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Robot With Laser to Zap Weeds Automatically in Chemical Free Control of Pesky Plants

No more chemicals for fighting weeds in professional gardening! A fully automated unit drives over a field, a camera recognizes weeds sprouting up and a laser beam takes care of the rest. This science-fiction scenario is actually being researched at the Zentrum Hannover eV (LZH) and the Institute for Biological Production Systems (IBPS) at the Leibniz University Hannover.
Working sketch of the laboratory set-up for weed control using the laser. Image processing plants recognizes which plants are good and which are weeds, and aims the laser only at the weeds.
Image credit: Leibniz University Hannover/ Laser Zentrum Hannover eV
The main goal of the project supported by the German Research Foundation (DFG) is non-chemical weed control, one of the main goals of ecological planning and effective production. The basic idea is similar to flame weeding, in which heat is used to eliminate the weeds. However, this method burns out everything under the flame, and it is neither precise enough nor can it be automated. In comparison, a laser beam is precise and can be used to hit a sprouting weed, not affecting the plants around the weed. And “laser weeding” can be automated.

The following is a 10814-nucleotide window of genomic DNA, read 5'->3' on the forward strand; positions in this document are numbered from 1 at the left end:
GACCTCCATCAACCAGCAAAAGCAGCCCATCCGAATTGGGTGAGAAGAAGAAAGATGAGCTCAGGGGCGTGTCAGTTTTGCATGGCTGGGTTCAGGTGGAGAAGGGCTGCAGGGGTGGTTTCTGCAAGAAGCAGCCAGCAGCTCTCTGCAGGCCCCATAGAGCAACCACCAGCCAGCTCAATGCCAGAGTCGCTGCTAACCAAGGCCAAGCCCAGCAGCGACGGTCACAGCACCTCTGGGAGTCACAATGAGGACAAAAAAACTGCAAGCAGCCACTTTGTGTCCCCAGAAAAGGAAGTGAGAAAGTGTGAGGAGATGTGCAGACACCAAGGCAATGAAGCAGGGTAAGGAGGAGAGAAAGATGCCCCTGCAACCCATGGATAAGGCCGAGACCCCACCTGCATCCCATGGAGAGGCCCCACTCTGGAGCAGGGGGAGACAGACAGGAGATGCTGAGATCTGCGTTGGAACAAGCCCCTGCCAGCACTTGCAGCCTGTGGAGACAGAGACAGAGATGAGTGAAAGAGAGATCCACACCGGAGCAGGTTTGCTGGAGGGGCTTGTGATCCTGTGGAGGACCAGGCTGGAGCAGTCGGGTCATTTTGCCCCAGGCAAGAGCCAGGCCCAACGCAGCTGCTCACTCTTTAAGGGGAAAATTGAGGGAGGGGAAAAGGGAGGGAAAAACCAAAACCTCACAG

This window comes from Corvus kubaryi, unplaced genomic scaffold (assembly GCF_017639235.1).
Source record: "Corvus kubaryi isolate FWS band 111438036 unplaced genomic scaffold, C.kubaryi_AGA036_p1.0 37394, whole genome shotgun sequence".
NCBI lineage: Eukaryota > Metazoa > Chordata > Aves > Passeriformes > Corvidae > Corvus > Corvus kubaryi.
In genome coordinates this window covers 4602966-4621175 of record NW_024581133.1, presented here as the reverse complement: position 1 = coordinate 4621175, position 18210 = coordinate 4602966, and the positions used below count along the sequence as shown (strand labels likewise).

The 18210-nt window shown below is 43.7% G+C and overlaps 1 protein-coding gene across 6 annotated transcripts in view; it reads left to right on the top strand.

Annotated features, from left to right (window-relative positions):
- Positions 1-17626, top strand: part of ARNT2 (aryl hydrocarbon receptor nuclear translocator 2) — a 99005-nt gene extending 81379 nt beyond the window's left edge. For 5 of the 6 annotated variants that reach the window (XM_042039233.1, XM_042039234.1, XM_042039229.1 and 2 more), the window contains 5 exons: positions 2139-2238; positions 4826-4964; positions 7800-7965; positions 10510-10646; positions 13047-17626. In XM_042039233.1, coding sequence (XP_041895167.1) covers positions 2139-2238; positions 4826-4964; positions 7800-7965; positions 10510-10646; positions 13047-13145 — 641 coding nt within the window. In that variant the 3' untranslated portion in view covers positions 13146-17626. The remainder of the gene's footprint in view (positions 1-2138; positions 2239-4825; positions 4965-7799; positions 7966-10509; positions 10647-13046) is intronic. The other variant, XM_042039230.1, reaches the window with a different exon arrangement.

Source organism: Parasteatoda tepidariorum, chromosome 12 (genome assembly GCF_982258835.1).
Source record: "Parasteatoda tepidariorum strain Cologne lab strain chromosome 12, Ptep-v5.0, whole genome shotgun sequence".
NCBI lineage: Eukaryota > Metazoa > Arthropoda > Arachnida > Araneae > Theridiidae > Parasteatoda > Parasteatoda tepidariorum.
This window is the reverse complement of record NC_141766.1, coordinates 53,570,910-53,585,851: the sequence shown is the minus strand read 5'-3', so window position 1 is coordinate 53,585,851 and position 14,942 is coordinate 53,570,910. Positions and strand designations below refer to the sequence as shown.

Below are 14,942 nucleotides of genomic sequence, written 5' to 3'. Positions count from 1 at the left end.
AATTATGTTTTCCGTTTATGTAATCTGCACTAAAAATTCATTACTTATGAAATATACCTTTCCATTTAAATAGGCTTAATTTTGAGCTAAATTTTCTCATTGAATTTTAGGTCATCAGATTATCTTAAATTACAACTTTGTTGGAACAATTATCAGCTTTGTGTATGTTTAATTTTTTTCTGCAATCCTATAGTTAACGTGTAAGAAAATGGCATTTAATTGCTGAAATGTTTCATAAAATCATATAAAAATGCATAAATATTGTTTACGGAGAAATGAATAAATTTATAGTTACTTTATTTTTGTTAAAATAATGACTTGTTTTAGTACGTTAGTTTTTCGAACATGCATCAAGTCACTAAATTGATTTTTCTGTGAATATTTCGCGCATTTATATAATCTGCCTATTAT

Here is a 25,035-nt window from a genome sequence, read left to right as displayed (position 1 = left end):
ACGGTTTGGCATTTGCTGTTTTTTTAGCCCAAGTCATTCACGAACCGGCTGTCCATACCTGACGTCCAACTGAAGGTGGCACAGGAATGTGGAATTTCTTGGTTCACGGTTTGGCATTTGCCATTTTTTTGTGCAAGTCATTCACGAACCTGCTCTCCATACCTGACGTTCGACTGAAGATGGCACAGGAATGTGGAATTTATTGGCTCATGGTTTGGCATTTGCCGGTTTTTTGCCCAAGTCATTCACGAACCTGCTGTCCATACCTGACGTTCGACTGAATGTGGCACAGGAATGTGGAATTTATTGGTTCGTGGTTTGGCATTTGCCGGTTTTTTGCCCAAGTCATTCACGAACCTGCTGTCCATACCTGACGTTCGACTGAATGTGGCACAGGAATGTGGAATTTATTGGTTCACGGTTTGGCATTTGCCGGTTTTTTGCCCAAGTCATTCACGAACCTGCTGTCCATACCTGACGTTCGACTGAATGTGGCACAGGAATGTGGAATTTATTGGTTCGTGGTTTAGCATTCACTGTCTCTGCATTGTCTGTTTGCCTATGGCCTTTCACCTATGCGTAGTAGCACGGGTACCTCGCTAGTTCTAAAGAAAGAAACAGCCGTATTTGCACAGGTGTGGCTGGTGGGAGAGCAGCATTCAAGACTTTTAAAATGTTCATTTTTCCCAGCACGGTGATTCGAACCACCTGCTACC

“The plans and laser experts have already carried out feasibility studies concerning first laser-assisted weeding” explains Christian Marx from the LCH. “The laser prevents weeds from growing the young, but the reasons for this effect are not yet fully understood.”

That is the reason why researchers in this project will first develop a weed damage model, in which the effects of the laser beam (output, wavelength, energy, beam shape, etc.) on different kinds of weeds will be investigated. Based on this information, a laser system will be set up in the next step, an image processing system will be developed, which recognizes weeds on different terrains, and defines where the laser beam should be Aimed, to be most effective.

Following this, the laser system and the image processing system will be integrated into a pilot unit, which will first be tested under simple, controlled laboratory conditions. Then the system will be tested in a greenhouse, before field experiments are carried out. Laser safety is also a concern, for the lab, greenhouse and field investigations.

The project will run until the beginning of 2012, and aims at weed control without the use of chemical for professional gardening. “The system is too complicated for use at home,” adds Marx. “I’ll still have garden weeds to pull up by hand in my own (garden).”

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